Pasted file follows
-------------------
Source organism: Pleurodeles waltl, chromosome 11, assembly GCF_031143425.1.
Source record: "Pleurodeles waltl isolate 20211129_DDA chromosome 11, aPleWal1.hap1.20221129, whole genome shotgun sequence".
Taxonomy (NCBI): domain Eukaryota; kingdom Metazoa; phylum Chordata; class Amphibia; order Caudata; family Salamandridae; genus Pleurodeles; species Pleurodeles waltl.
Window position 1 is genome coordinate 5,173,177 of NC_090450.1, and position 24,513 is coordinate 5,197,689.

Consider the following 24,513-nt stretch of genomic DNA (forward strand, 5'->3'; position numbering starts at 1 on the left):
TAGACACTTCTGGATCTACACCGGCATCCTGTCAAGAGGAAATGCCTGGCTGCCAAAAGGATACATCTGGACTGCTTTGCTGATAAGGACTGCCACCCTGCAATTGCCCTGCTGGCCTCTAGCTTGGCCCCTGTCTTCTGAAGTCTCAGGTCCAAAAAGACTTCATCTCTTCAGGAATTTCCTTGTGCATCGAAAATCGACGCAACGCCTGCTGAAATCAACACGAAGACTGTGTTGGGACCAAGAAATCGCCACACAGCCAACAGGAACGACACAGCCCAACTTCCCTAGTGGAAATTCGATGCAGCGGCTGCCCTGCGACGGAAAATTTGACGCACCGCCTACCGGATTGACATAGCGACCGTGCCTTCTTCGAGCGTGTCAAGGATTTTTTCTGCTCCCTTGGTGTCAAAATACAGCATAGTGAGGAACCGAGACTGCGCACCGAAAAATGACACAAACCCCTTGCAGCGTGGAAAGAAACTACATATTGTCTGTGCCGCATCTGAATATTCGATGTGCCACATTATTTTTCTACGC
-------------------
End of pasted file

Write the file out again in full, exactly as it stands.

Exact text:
Source organism: Pleurodeles waltl, chromosome 11, assembly GCF_031143425.1.
Source record: "Pleurodeles waltl isolate 20211129_DDA chromosome 11, aPleWal1.hap1.20221129, whole genome shotgun sequence".
Taxonomy (NCBI): domain Eukaryota; kingdom Metazoa; phylum Chordata; class Amphibia; order Caudata; family Salamandridae; genus Pleurodeles; species Pleurodeles waltl.
Window position 1 is genome coordinate 5,173,177 of NC_090450.1, and position 24,513 is coordinate 5,197,689.

Consider the following 24,513-nt stretch of genomic DNA (forward strand, 5'->3'; position numbering starts at 1 on the left):
TAGACACTTCTGGATCTACACCGGCATCCTGTCAAGAGGAAATGCCTGGCTGCCAAAAGGATACATCTGGACTGCTTTGCTGATAAGGACTGCCACCCTGCAATTGCCCTGCTGGCCTCTAGCTTGGCCCCTGTCTTCTGAAGTCTCAGGTCCAAAAAGACTTCATCTCTTCAGGAATTTCCTTGTGCATCGAAAATCGACGCAACGCCTGCTGAAATCAACACGAAGACTGTGTTGGGACCAAGAAATCGCCACACAGCCAACAGGAACGACACAGCCCAACTTCCCTAGTGGAAATTCGATGCAGCGGCTGCCCTGCGACGGAAAATTTGACGCACCGCCTACCGGATTGACATAGCGACCGTGCCTTCTTCGAGCGTGTCAAGGATTTTTTCTGCTCCCTTGGTGTCAAAATACAGCATAGTGAGGAACCGAGACTGCGCACCGAAAAATGACACAAACCCCTTGCAGCGTGGAAAGAAACTACATATTGTCTGTGCCGCATCTGAATATTCGATGTGCCACATTATTTTTCTACGC